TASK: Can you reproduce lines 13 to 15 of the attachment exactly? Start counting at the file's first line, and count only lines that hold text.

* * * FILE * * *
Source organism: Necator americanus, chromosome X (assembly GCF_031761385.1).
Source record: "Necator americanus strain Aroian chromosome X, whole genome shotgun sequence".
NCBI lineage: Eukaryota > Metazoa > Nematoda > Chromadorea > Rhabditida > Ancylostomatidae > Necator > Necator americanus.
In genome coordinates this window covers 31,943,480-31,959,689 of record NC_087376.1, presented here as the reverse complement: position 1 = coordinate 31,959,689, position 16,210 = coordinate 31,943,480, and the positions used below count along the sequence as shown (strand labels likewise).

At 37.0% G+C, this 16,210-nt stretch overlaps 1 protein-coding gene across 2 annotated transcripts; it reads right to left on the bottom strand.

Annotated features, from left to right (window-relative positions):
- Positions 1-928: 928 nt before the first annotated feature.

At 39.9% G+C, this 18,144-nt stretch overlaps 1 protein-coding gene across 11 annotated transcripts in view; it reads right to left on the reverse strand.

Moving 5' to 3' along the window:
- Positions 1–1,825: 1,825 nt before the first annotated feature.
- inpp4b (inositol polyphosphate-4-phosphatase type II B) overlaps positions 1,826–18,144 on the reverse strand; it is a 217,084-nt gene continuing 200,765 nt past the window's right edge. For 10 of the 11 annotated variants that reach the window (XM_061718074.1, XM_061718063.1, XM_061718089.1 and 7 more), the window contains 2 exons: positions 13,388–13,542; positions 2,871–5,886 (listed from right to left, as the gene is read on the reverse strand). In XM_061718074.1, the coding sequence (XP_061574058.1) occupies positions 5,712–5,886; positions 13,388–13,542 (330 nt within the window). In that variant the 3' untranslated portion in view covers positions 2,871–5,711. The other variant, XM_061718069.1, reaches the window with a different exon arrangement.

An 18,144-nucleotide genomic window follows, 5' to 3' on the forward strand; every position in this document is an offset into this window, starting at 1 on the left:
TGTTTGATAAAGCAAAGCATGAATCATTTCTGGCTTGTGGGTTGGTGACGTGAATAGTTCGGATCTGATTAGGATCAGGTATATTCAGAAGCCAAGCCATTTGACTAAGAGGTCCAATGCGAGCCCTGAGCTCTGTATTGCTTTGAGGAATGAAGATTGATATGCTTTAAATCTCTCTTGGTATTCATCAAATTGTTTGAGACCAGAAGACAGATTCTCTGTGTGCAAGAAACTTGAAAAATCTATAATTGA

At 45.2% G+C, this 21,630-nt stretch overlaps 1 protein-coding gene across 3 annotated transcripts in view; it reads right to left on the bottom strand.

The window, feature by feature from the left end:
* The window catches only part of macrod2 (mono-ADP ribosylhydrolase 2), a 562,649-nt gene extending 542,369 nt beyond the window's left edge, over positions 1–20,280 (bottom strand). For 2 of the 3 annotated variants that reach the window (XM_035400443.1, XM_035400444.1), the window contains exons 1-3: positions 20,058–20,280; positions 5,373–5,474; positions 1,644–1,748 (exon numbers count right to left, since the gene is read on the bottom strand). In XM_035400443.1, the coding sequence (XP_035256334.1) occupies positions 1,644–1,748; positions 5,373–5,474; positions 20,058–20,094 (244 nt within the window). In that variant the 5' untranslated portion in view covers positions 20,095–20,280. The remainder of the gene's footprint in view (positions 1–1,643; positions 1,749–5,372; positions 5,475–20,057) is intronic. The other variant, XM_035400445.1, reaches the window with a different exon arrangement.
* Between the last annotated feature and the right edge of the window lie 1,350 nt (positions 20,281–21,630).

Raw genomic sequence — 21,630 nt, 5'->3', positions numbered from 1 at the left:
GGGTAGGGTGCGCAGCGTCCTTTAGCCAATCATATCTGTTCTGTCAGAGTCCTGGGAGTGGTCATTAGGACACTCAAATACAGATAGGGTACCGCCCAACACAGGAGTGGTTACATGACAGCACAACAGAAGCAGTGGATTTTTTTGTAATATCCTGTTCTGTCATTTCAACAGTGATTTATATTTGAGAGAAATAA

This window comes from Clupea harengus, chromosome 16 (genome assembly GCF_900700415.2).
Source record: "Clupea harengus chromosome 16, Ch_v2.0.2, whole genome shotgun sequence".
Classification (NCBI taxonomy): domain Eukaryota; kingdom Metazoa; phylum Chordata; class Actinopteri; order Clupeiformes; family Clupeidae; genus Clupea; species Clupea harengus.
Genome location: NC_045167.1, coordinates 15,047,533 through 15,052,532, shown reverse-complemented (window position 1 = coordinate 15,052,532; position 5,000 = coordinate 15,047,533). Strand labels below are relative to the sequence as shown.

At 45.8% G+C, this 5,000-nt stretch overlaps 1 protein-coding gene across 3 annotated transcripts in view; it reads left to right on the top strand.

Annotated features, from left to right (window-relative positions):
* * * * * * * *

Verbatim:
TGTTTGATAAAGCAAAGCATGAATCATTTCTGGCTTGTGGGTTGGTGACGTGAATAGTTCGGATCTGATTAGGATCAGGTATATTCAGAAGCCAAGCCATTTGACTAAGAGGTCCAATGCGAGCCCTGAGCTCTGTATTGCTTTGAGGAATGAAGATTGATATGCTTTAAATCTCTCTTGGTATTCATCAAATTGTTTGAGACCAGAAGACAGATTCTCTGTGTGCAAGAAACTTGAAAAATCTATAATTGA

At 45.2% G+C, this 21,630-nt stretch overlaps 1 protein-coding gene across 3 annotated transcripts in view; it reads right to left on the bottom strand.

The window, feature by feature from the left end: